In December 2022, JP Morgan Chase filed a lawsuit against Charlie Javice, the 30-year-old founder of fintech startup Frank, who bought the bank for $175 million. Morgan claims that Javice misled the company regarding Frank’s value by faking a huge list of clients to convince Morgan it was a valuable purchase.
The Wall Street Journal reports that Morgan filed the lawsuit in Delaware, citing Javice and fellow Frank exec Olivier Amar. Court documents show an alleged deception that began in 2021 when Javice approached the bank about an acquisition, claiming that Frank had 4.25 million users. At the time, the company had just under 300,000 users.
Here’s more from WSJ:
“Instead of revealing the truth, Javice pushed through first [JPMorgan’s] request, arguing that she was unable to share her client list due to privacy concerns,” the bank said in its lawsuit. [JPMorgan] insisted, Javice chose to fabricate several million Frank customer accounts out of whole cloth.
Javice — who fired Morgan in November 2022 — launched her own legal claim in Delaware a few days before Morgan sued her. In her lawsuit, she says Morgan owes her millions in compensation for the money she spent on her defense when Morgan began internal investigations.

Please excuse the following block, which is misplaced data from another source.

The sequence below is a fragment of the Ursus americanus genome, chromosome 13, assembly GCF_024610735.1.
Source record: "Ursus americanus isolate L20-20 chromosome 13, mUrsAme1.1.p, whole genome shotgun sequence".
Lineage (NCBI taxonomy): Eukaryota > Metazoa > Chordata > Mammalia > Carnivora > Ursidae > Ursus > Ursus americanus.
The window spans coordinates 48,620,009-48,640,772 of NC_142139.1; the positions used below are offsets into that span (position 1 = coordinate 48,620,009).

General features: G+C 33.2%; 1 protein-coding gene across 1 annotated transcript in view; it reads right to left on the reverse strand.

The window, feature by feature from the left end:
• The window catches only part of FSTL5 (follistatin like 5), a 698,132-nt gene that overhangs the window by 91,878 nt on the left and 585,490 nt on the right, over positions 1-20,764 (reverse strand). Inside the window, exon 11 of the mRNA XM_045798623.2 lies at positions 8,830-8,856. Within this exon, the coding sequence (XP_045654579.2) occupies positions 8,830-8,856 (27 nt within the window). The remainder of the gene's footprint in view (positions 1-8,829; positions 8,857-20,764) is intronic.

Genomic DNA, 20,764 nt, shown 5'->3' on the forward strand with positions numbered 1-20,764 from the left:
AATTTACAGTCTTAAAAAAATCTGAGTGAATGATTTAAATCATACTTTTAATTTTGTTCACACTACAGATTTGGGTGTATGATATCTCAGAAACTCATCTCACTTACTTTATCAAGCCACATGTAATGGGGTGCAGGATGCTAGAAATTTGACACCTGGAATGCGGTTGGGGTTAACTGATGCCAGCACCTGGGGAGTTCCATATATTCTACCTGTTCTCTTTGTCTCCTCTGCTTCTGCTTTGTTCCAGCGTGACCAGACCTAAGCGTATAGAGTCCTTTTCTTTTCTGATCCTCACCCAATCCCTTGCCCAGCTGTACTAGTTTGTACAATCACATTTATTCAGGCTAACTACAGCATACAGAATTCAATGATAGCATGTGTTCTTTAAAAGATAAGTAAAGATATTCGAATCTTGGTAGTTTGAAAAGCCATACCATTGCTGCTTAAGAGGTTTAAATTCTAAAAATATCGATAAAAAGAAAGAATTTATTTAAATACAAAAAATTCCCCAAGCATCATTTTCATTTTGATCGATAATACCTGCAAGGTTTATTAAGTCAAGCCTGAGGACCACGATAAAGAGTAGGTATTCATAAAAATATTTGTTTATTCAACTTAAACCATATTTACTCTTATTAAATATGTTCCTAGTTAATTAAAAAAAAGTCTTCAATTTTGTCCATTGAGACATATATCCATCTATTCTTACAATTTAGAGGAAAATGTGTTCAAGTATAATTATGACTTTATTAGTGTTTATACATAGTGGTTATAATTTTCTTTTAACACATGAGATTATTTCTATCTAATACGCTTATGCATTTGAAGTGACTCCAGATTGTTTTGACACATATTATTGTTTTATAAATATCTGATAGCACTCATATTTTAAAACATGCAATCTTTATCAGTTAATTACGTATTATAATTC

According to Javice, Morgan “intentionally fabricated a termination in bad faith”. She also says Morgan is avoiding paying her $28 million in connection with Frank’s original acquisition.
Javice launched Frank in 2016. The company wanted to simplify the student loan application process and Javice reportedly wanted to make it “Amazon for Higher Education”. Her vision was powerful enough to gain support from many notable VCs and Frank’s lead investor, billionaire Marc Rowan.
As described in court documents, the alleged deception was anything but incidental. It was prompted by Morgan’s request for Javice to prove that Frank had the claimed number of subscribers. The lawsuit alleges that Javice first refused, citing privacy concerns, and then not only fabricated the names of fake clients, but also added “addresses, dates of birth and other personal information for 4.265 million ‘students’ that didn’t really exist.”
Javice allegedly got Amar involved in the scheme when they paid a data science professor $18,000 to create the fake list. In the end, should Morgan’s case turn out to be true, the scam may have unraveled because the list was at detailed. The “other personal information” cited in court documents included email addresses.
WSJ reports that JP Morgan knew something was wrong when it launched an email campaign using the same addresses, and that 70% were undeliverable.